Yeast and many protists have mRNA half-lives in the same short range as trypanosomes: S. cerevisiae has mean mRNA half lives of between 11 and 32 min (43–47) and Plasmodium falciparum mRNAs have average half-lives of between 9.5 and 65 min depending on the life-cycle stage (48). The adaptation of the assay should therefore be straightforward. Transcripts of higher eukaryotes tend to be more stable: mammalian mRNAs have half-lives between 7 and 10 h (8,9). However, with RNA sequencing technology advancing, global data on mRNA decay have/will become available for many organisms and can be explored to identify short-lived transcripts of large size. The fact that in most organisms the length of the transcript negatively correlates with its stability (18,43,49) increases the likelihood that a long mRNA will be short-lived. As a proof of principle, I have tested the system in mouse fibroblast cells. I had chosen a candidate for testing based on size and half-life using data of (37), and this mRNA instantly proved a suitable reporter. It actually had a half-life of 9.23 h, indicating that a short half-life of the reporter may be less important than transcript size and a suitable copy-number.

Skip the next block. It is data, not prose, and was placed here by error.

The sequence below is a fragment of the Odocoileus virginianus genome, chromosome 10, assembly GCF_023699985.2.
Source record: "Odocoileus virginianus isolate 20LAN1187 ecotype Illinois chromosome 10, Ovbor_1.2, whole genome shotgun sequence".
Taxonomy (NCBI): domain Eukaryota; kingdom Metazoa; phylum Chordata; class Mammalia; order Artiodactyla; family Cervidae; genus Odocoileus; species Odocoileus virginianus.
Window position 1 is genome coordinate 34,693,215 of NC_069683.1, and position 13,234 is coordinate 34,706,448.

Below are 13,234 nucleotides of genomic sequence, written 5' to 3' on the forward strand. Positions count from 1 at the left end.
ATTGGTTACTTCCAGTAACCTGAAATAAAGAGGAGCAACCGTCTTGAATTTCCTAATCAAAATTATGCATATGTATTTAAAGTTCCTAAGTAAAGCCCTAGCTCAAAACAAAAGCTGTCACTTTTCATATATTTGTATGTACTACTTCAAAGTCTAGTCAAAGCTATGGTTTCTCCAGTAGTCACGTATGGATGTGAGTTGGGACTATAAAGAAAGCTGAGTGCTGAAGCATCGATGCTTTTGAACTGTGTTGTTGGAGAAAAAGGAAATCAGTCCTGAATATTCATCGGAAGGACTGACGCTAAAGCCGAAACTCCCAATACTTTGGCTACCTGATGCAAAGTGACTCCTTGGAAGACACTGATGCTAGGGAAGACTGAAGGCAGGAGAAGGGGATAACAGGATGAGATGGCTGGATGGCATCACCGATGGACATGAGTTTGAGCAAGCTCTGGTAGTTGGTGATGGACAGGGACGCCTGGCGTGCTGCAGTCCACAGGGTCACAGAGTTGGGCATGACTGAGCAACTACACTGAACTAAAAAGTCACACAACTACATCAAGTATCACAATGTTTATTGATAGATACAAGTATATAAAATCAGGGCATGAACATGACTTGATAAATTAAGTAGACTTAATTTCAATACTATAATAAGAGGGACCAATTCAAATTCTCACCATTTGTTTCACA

The novel assay presented here is easy to apply, as it requires nothing else but the identification of an endogenous short lived mRNA of large size. It can be performed rapidly, and does not need any special technology other than a standard fluorescence microscope. It is cheaper than global approaches that rely on RNA sequencing. It adds another tool to the kit that is currently available to study mRNA metabolism.